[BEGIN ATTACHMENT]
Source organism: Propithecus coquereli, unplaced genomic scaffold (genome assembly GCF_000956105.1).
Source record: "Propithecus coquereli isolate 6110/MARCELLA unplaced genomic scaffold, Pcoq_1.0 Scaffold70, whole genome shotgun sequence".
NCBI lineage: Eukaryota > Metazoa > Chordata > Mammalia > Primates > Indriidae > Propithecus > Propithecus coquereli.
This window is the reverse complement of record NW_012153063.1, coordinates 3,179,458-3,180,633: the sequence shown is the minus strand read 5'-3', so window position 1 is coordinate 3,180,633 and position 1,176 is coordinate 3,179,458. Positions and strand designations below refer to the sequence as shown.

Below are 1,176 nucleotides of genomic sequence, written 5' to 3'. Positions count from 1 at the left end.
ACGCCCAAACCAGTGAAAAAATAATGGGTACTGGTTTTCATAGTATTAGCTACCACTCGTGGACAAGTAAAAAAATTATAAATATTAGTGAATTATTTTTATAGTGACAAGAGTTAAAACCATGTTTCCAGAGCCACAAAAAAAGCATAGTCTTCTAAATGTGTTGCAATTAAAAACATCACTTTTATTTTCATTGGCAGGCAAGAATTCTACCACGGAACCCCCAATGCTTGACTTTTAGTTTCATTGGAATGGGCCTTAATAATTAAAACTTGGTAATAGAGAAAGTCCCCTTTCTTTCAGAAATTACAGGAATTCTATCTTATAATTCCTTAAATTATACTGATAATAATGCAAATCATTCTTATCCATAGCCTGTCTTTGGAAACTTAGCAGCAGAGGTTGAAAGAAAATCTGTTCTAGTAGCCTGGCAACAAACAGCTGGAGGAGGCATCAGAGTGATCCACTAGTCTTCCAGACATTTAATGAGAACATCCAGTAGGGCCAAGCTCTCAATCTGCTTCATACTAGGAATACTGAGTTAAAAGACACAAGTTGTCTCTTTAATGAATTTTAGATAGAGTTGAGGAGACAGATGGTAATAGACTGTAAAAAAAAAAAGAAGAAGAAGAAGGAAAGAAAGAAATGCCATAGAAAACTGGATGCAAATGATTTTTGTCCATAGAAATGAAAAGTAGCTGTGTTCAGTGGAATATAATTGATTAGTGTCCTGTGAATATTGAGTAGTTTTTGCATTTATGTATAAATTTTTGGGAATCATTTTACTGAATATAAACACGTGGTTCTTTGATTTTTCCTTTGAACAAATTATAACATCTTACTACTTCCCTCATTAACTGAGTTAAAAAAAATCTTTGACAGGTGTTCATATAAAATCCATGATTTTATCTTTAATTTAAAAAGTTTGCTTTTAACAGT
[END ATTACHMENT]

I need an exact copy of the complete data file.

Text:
Source organism: Propithecus coquereli, unplaced genomic scaffold (genome assembly GCF_000956105.1).
Source record: "Propithecus coquereli isolate 6110/MARCELLA unplaced genomic scaffold, Pcoq_1.0 Scaffold70, whole genome shotgun sequence".
NCBI lineage: Eukaryota > Metazoa > Chordata > Mammalia > Primates > Indriidae > Propithecus > Propithecus coquereli.
This window is the reverse complement of record NW_012153063.1, coordinates 3,179,458-3,180,633: the sequence shown is the minus strand read 5'-3', so window position 1 is coordinate 3,180,633 and position 1,176 is coordinate 3,179,458. Positions and strand designations below refer to the sequence as shown.

Below are 1,176 nucleotides of genomic sequence, written 5' to 3'. Positions count from 1 at the left end.
ACGCCCAAACCAGTGAAAAAATAATGGGTACTGGTTTTCATAGTATTAGCTACCACTCGTGGACAAGTAAAAAAATTATAAATATTAGTGAATTATTTTTATAGTGACAAGAGTTAAAACCATGTTTCCAGAGCCACAAAAAAAGCATAGTCTTCTAAATGTGTTGCAATTAAAAACATCACTTTTATTTTCATTGGCAGGCAAGAATTCTACCACGGAACCCCCAATGCTTGACTTTTAGTTTCATTGGAATGGGCCTTAATAATTAAAACTTGGTAATAGAGAAAGTCCCCTTTCTTTCAGAAATTACAGGAATTCTATCTTATAATTCCTTAAATTATACTGATAATAATGCAAATCATTCTTATCCATAGCCTGTCTTTGGAAACTTAGCAGCAGAGGTTGAAAGAAAATCTGTTCTAGTAGCCTGGCAACAAACAGCTGGAGGAGGCATCAGAGTGATCCACTAGTCTTCCAGACATTTAATGAGAACATCCAGTAGGGCCAAGCTCTCAATCTGCTTCATACTAGGAATACTGAGTTAAAAGACACAAGTTGTCTCTTTAATGAATTTTAGATAGAGTTGAGGAGACAGATGGTAATAGACTGTAAAAAAAAAAAGAAGAAGAAGAAGGAAAGAAAGAAATGCCATAGAAAACTGGATGCAAATGATTTTTGTCCATAGAAATGAAAAGTAGCTGTGTTCAGTGGAATATAATTGATTAGTGTCCTGTGAATATTGAGTAGTTTTTGCATTTATGTATAAATTTTTGGGAATCATTTTACTGAATATAAACACGTGGTTCTTTGATTTTTCCTTTGAACAAATTATAACATCTTACTACTTCCCTCATTAACTGAGTTAAAAAAAATCTTTGACAGGTGTTCATATAAAATCCATGATTTTATCTTTAATTTAAAAAGTTTGCTTTTAACAGT